Going forward, governments can take these steps to continue building the resilience of critical supply chains:
– Know your supply chain. Nowadays, it is no longer enough to know your suppliers and who supplies them. To build truly resilient supply chains, it is important to know where the main risks lie. If this means assessing the chain at more than five levels, governments must be prepared to do so in order to better plan and execute mitigation actions. Government agencies with regulatory power over critical industries can consider policies that push companies to do the same.
– Decide which supply chains are essential. Once a government has a complete picture of its supply chains, it can explore which products, services or resources are most critical to the nation. Those responsible for assessments of these elements should understand that assessments will evolve as the situation changes. At the start of the pandemic, for example, we were unfortunately unprepared to provide healthcare workers with the basic protective equipment they needed to properly perform their life-saving tasks. By the time the Omicron variant arrived, shortages came in the form of over-the-counter drugs such as paracetamol. How can the government now work with the health care sector to ensure this does not happen again?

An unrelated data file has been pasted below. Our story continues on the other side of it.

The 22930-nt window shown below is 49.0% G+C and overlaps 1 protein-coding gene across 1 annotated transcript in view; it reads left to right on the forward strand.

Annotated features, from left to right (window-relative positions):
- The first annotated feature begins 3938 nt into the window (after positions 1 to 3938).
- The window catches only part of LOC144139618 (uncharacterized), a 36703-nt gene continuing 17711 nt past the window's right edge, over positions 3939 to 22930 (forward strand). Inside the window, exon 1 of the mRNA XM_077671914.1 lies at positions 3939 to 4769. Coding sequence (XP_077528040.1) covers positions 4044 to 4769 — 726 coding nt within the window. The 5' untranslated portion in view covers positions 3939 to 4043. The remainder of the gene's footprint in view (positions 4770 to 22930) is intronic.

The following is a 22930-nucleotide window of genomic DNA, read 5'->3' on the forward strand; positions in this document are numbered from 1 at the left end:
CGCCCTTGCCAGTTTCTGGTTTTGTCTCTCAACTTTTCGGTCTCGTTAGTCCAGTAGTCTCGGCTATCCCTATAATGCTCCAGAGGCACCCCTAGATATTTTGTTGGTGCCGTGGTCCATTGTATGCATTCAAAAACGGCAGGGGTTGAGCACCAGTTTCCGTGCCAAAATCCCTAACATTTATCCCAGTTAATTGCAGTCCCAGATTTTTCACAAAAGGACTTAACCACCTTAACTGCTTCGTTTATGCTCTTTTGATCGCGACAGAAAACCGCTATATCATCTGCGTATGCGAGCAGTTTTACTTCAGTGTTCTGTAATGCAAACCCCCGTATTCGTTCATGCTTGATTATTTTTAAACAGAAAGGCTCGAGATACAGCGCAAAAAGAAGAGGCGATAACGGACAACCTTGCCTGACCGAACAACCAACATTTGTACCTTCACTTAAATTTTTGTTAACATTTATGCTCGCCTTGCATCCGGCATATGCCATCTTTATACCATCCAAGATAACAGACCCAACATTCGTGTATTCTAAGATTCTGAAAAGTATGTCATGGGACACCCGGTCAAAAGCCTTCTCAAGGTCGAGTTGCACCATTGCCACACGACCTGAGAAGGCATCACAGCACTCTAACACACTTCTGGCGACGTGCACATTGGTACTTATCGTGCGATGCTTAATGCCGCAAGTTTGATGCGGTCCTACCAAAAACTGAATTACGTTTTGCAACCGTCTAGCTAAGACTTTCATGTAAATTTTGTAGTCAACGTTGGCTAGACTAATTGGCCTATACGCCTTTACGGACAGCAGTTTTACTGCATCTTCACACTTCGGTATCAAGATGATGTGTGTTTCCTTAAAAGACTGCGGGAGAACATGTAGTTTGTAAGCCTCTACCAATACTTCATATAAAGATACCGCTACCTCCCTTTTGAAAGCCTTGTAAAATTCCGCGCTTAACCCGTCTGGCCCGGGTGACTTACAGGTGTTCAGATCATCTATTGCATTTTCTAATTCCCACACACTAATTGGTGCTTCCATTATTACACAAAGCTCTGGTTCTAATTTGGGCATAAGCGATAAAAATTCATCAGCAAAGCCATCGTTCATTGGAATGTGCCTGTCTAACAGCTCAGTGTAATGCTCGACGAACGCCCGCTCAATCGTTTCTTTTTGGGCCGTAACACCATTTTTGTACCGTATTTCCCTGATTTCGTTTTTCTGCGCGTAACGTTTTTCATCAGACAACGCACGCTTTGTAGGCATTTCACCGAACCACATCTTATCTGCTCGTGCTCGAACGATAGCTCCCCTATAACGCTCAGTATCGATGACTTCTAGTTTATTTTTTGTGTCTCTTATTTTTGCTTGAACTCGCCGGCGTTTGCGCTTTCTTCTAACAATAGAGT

– Participate in the orchestration of the supply chain. Governments have a strong influence on the design of supply chains since they have the power to sign trade agreements and treaties with other nations. They should do this in the belief that it is easier for business enterprises to find diversified and reliable suppliers in relatively stable regions.
As the world grapples with one crisis after another, it becomes increasingly difficult to ensure a continuous and steady supply of goods across borders. But it is also becoming one of the most critical responsibilities of governments as they realize that commercial supply chains are important national security considerations. Therefore, building the resilience of these networks is not just about ensuring that stores are well stocked, it is also about ensuring that entire nations continue to function.
The author is the Head of Tax and Corporate Services at Deloitte Philippines (Navarro Amper & Co.), a member of the Deloitte Asia Pacific Network. For comments or questions, email [email protected] Deloitte Asia Pacific Ltd. is a company limited by guarantee and a member firm of Deloitte Touche Tohmatsu Ltd. Members of Deloitte Asia Pacific Ltd. and their related entities, each separate and independent legal entities, provide services from more than 100 cities across the region, including Auckland, Bangkok, Beijing, Hanoi, Ho Chi Minh City, Hong Kong, Jakarta, Kuala Lumpur, Manila, Melbourne, Osaka, Seoul, Shanghai, Singapore, Sydney, Taipei, Tokyo and Yangon.